Vizsla Myositis/Polymyositis



There is a newly recognised disease in the Hungarian Vizsla. It is a breed specific presentation of Polymyositis. The principal clinical signs are 

  • swallowing problems, 
  • excessive foamy drooling
  • muscle wasting (especially around the head)

Visit a description on the website of the Comparitive Neuromuscular Laboratory in San Diego.

Visit the website of RCVS and European Specialist in Veterinary Neurology - Clare Rusbridge - (BVMS, PhD, DipECVN, MRCVS) for disease information.

Visit a website that describes a DNA sample collection scheme.

Scroll right down for a great deal more information on polymyositis in affected UK vizslas and there is also some guidance to help vets reach a correct diagnosis by distinguishing the condition from other myopathies.

Please also look at the links in the adjoining sidebar for some video clips and other useful information. The following images illustrate typical muscle wasting in the temporal and masseter areas (click on each for a high resolution picture)




Recently here in the UK there has been a very worrying number of young Hungarian Vizslas diagnosed with myositis (muscle inflammation) or polymyositis. Typical onset is usually in adolescence or maybe up to about two years of age (worryingly though some recent cases have been considerably later) and frequently there is an initial acute episode of retching, gagging, choking, dysphagia and hypersalivation. Sometimes the onset is more insidious with inefficient and messy eating and drinking being noted. Often there is an initial diagnosis of megaoesophagus. Fatigue, significantly elevated CK levels, an absence of a gag reflex, voice change, aspiration pneumonia and lameness/stiffness of gait are other common findings. Muscle wasting in the temporal and masseter areas usually follows.

We think the illness is immune mediated and on the basis of several very close family relationships (siblings for example) we believe it to be genetic.

Where cases have been fully investigated, infectious causes of muscle inflammation (such as neosporosis or toxoplasmosis) are invariably ruled out. So too are myaesthenia gravis and masticatory muscle myositis.

With prompt diagnosis and treatment polymyositis can usually be well controlled with combined immune suppressive protocols - typically Prednisone + Imuran (azathioprine) + gastroprotectants - these medications to be only very gradually tapered. Recently some specialists have also introduced Cyclosporine/Atopica (another immune suppressant) Careful monitoring of these regimes is vital. Here is an important document prepared by G. Diane Shelton DVM, PhD, DACVIM to help veterinarians correctly distinguish and diagnose muscle disease in the vizsla.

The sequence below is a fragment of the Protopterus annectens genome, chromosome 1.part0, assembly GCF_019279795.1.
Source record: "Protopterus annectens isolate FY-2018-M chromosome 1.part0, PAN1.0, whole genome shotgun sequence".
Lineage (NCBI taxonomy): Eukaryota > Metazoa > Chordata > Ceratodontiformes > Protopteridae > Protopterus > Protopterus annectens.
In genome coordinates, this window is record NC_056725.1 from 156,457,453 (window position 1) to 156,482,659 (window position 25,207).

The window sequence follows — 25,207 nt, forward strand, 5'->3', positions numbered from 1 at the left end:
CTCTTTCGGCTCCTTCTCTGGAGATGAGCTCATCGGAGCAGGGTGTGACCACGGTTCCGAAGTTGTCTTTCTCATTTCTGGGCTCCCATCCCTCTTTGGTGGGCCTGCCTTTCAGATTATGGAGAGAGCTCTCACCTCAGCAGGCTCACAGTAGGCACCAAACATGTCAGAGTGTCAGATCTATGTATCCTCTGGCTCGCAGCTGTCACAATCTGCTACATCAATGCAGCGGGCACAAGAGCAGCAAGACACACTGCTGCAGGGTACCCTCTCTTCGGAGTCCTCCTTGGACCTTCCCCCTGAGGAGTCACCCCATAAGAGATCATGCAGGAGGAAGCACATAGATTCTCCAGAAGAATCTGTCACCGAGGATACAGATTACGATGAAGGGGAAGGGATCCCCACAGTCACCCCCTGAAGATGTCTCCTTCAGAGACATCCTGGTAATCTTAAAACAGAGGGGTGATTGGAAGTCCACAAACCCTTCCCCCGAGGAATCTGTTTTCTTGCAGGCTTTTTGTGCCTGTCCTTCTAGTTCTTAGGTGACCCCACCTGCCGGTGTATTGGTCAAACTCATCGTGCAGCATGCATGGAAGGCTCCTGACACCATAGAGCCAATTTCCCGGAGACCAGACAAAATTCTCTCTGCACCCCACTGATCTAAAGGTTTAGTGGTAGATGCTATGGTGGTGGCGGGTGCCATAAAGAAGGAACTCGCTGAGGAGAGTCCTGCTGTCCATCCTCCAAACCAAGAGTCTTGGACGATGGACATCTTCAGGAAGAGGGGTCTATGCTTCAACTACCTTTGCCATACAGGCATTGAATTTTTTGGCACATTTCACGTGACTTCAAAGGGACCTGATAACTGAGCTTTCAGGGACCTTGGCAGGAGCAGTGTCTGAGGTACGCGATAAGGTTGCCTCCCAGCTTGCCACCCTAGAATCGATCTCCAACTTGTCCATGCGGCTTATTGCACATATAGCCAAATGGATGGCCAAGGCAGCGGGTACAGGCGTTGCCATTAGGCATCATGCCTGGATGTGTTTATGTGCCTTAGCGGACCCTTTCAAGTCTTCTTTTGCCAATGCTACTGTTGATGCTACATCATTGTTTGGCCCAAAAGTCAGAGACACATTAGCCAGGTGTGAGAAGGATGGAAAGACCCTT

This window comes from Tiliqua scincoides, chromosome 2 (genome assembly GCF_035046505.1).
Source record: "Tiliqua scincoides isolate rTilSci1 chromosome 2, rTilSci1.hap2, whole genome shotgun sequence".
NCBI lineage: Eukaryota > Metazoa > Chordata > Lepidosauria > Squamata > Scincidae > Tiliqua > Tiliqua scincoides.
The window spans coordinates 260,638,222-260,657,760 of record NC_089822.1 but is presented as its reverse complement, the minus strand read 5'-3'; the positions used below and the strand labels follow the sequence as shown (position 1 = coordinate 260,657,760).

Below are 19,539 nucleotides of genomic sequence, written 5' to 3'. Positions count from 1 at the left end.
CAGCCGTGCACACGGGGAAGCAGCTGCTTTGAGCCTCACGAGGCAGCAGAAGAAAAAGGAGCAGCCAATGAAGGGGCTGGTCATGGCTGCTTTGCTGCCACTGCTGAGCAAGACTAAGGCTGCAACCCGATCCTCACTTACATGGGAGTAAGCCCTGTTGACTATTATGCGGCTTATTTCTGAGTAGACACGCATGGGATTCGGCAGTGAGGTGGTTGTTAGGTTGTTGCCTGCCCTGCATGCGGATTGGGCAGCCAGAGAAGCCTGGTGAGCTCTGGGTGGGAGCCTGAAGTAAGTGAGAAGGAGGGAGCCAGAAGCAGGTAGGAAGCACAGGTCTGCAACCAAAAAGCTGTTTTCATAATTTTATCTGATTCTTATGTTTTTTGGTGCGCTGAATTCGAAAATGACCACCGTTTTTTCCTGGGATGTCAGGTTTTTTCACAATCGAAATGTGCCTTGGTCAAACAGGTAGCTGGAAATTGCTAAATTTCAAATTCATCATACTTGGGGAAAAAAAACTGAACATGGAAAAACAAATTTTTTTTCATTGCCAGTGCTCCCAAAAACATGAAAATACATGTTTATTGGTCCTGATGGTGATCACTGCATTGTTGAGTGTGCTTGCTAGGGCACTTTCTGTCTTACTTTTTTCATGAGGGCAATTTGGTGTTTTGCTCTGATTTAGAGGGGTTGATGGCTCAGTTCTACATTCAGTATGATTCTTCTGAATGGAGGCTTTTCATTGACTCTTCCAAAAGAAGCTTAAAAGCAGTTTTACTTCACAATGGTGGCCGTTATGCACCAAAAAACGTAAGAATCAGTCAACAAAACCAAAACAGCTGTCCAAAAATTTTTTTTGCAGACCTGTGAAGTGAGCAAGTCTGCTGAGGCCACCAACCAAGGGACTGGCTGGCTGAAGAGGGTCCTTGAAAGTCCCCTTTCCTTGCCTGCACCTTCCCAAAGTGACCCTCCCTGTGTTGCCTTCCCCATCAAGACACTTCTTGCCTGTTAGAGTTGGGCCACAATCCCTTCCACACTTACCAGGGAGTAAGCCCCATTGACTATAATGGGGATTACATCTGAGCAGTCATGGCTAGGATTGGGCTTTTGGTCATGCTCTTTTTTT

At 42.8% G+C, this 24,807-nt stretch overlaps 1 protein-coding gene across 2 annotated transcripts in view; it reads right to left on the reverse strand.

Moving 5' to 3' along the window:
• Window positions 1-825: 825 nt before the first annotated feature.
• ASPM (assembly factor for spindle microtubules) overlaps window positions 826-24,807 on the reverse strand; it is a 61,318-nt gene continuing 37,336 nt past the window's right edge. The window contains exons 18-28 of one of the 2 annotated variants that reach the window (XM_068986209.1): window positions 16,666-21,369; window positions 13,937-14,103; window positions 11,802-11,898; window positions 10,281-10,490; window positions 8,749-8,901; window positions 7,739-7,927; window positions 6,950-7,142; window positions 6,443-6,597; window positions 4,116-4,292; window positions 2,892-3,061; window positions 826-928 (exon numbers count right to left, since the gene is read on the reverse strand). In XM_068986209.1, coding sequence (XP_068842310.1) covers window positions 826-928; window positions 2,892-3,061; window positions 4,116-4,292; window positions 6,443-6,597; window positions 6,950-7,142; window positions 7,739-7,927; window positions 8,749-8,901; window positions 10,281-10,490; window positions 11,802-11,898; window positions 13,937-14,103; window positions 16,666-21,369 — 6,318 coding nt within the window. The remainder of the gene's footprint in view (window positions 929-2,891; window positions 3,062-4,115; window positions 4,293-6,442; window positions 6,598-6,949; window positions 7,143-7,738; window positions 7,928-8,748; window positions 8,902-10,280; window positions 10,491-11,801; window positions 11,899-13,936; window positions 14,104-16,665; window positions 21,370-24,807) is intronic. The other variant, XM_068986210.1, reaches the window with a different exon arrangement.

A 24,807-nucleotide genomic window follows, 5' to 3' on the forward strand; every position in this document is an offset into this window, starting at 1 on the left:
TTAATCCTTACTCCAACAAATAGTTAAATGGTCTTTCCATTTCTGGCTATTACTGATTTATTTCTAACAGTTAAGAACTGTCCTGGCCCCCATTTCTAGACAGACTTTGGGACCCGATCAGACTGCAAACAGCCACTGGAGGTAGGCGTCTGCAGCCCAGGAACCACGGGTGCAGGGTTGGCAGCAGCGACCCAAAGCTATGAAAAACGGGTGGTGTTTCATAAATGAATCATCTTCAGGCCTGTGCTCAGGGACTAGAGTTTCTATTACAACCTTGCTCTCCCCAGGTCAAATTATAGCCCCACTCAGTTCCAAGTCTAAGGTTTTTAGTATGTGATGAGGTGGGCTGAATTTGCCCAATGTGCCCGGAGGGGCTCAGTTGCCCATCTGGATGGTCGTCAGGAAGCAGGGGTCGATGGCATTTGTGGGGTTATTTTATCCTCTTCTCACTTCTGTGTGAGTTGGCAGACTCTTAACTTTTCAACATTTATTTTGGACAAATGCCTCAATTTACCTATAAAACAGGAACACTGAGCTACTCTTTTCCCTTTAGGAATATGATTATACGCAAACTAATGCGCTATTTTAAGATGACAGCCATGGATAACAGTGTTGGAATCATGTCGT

Below are links to some video clips that illustrate typical dysphagia. The food is not "vomited" Nor is it regurgitated from the oesophagus. Its problem is in leaving the mouth. It appears evident that the swallowing problem is at the level of the pharynx. We wonder too whether these vizslas' tongues are functioning properly. Sometimes normal lapping and licking seem not to be evident.

View "Spice's" eating difficulties. Increasingly slimy food is returned to the bowl many times before successful swallowing can finally be achieved.

View "Spice's" drinking problems.Despite great effort the level of the water in the drinking bowl does not go down and eventually the bowl is full of slobber and food particles.

View how similar are "Amber's" efforts. This girl is luckier than many. She still has reasonably efficient tongue function and since immune suppressive treatment her swallowing too has improved.

In cases where the vizsla finds it difficult to eat from a bowl because of impaired tongue function then spoon-feeding can be helpful. View the technique.

 We become increasingly interested in other immune mediated or "auto-immune " diseases in the vizsla. A new investigation is here. Many of our case study vizslas have had IBD (Inflammatory Bowel Disease) or other GI (Gastro-Intestinal) problems. Skin problems and allergies too. It becomes clear that many immune-mediated illnesses can be concommitant (ie happening together) with polymyositis.

We would be very pleased indeed to hear from anybody who knows of a vizsla with the type of illnesses that we are describing. It is vital for the future wellbeing of this lovely breed that everybody with any information contacts us so that the widest possible picture can be discerned.

If you can help then please contact I am also delighted to speak on the telephone 01576 202258

Please be assured that the sole purpose of the research is to determine the aetiology of this poorly defined illness and hopefully if possible to minimise its incidence. All information is treated with total confidence.

We will be posting updates when we can.